Word gets around: “Nicaragua is the new Costa Rica” but with prices 45-55% lower than its neighbor to the south. Nicaragua is truly recovering from its troubled and often misunderstood past, and is beginning to transform itself into a sought-after investment and tourist destination. Misconceptions still persist, but in many ways that only increases the opportunity that Nicaragua offers.
Nicaragua’s democratically elected government is showing great capacity for reform in line with its commitment to a free market economy. The country is booming and tourism is now the number one industry, with an increase of over 19% in 2005, even considering a record year in 2004. There is a real buzz in the air over this land of opportunity. Whether you are looking for a vacation or retirement destination, a place to start a business, or a place to invest for the future, Nicaragua is definitely worth considering.
How much is good real estate information worth?
Market knowledge based on basic facts and trends, rather than hype and exaggeration (in both directions), can make the difference between a good investment and a great one. The objective of this article is to capture the essence of the successful real estate investor in Nicaragua. We have consolidated the experience of hundreds of investors and identified seven successful strategies to successfully invest in real estate in Nicaragua.
We hope this will encourage more investors to take the first step in confidently exploring real estate opportunities outside of their home countries. Although imbued with a Nicaraguan flavor for the purposes of this article, many of the principles and steps highlighted in this article will also hold true in other destinations and investment contexts.
Seven successful strategies to invest in real estate in Nicaragua
1. Understand the link between tourism and real estate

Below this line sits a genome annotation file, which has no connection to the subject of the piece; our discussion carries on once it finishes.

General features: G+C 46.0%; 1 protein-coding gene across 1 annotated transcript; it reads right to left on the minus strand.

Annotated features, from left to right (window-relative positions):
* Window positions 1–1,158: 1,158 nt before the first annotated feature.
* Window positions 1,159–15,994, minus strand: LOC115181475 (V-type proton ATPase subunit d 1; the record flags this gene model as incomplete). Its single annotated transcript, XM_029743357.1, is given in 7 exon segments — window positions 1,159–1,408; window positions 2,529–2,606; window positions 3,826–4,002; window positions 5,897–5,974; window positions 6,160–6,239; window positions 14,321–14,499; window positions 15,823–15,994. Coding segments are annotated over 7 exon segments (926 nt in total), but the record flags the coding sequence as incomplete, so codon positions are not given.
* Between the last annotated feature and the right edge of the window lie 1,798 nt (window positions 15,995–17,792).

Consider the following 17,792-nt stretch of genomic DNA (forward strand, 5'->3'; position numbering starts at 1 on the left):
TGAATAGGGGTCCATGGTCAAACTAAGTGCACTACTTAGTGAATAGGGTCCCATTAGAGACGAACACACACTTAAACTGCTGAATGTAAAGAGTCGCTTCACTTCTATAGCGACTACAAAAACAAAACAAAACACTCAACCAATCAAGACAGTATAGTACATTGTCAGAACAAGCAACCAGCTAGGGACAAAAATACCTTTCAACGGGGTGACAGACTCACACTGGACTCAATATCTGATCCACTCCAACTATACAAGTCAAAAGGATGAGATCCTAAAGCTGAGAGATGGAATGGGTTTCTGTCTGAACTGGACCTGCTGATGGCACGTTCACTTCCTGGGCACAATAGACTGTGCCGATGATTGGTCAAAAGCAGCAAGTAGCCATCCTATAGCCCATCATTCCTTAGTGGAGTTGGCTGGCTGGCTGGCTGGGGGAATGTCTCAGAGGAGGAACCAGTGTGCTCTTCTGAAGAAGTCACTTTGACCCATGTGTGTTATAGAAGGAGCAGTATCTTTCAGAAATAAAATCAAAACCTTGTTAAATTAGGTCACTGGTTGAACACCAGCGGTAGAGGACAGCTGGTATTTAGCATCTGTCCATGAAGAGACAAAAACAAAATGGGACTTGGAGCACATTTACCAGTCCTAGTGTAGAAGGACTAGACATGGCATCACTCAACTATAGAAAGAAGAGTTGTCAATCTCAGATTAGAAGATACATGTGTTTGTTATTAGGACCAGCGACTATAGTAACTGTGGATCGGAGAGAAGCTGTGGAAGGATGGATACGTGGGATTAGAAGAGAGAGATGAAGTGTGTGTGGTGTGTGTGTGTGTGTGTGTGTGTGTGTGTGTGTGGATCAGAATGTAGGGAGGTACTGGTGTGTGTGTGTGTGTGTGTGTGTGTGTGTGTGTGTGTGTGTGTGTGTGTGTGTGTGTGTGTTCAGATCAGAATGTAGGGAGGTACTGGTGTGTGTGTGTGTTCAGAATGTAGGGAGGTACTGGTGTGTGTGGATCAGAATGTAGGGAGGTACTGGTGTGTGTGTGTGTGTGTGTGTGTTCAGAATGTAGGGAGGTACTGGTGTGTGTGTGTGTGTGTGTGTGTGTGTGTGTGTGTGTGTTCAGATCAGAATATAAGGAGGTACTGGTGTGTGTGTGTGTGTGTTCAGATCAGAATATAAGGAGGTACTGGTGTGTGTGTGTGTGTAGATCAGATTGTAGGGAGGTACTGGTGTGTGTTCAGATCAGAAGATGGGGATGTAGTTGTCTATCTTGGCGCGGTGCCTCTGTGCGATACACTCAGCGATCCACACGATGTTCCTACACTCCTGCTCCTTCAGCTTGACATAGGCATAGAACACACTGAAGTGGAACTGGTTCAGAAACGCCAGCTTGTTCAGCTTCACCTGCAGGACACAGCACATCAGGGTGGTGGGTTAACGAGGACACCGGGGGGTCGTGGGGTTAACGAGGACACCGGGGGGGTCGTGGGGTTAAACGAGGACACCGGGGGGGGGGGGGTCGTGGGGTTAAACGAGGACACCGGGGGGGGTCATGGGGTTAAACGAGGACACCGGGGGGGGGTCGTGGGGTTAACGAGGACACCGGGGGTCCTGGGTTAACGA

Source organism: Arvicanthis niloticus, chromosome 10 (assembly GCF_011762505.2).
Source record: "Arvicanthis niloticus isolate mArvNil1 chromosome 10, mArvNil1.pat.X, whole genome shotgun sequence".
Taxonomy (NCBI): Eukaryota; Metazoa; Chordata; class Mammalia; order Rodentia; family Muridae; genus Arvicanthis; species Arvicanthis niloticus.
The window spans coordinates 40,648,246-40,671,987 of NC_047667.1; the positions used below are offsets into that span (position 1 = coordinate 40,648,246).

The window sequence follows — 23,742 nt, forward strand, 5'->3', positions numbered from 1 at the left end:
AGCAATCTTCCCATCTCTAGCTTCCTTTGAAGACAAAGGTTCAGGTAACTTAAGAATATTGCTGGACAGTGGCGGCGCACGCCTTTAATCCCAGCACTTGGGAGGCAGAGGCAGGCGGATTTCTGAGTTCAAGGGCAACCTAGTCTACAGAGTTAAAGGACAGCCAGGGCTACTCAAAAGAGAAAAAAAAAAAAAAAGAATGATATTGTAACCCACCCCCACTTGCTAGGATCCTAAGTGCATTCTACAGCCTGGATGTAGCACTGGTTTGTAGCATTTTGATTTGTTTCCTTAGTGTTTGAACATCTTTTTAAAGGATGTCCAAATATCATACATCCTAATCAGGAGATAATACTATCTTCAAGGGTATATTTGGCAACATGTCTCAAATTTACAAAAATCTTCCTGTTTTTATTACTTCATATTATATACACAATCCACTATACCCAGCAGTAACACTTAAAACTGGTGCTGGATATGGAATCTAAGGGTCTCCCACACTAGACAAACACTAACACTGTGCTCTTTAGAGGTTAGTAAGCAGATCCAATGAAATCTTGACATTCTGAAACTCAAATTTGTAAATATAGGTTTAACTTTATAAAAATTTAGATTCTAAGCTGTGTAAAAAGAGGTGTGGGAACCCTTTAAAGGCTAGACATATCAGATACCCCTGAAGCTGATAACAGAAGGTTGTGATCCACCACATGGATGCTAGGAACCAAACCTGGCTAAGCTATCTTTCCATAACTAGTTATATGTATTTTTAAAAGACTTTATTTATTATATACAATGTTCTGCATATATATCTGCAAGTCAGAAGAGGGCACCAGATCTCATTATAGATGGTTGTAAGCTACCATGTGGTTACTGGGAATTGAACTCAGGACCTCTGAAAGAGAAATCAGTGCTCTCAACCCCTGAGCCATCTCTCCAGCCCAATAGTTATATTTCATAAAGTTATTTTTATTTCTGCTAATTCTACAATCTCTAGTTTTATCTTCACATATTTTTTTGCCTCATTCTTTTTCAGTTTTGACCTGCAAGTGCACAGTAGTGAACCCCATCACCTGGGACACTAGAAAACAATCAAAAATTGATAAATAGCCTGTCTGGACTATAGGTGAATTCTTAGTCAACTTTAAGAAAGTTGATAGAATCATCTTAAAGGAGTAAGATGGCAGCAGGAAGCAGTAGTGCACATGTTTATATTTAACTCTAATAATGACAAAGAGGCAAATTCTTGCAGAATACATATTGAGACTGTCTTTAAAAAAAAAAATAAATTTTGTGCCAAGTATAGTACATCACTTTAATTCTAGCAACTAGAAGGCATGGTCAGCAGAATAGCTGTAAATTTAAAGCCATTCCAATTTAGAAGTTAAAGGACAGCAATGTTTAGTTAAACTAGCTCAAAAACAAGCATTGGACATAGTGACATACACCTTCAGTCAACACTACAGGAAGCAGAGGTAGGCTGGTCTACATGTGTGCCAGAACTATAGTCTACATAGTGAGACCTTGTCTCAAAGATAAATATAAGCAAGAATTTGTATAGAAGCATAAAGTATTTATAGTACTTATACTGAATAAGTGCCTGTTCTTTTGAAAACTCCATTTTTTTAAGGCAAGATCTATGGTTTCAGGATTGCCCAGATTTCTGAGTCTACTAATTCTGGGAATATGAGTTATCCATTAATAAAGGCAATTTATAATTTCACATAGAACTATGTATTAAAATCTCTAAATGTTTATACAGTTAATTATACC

Tourism generated almost $200 million in 2005, according to the Nicaraguan government, more than any other industry in its $5 billion economy. Current projections indicate that by 2007 there will be more than one million visitors to the country. The visitor profile has shown a marked shift from budget tourists to more affluent and sophisticated travelers, with high-end hotels in tourist areas showing consistently high occupancy.
There is a strong relationship between the leisure and vocational markets and the market for second homes and nursing homes. The areas that attract the most tourism are also generating the highest levels of real estate activity. For certain real estate products, the link between tourism and the real estate sector is especially direct and immediate. Pelican Eyes…Piedras y Olas, the highest quality hotel in San Juan del Sur, with occupancy levels well above industry standards since its opening, offers investors the possibility of buying a villa or duplex unit and participate in the income generated by the hotel.
2. Know where you are in an ownership cycle
Nicaragua has seen considerable price increases in recent years. We have calculated percentage changes in serviced lot prices between 2002 and 2005 for seven well-known real estate developments in the Pacific that have been active during this period (most developments are newer) and are still selling properties. During this period, prices have risen an average of 87%. Unimproved colonial houses in Granada have increased by about 25% per year for the last three years. These price increases indicate that Nicaragua is already on the map as an investment destination, the positive trend in prices has begun, but we are just seeing the beginnings of a “second wave” of investors: the early retirement and retirement market.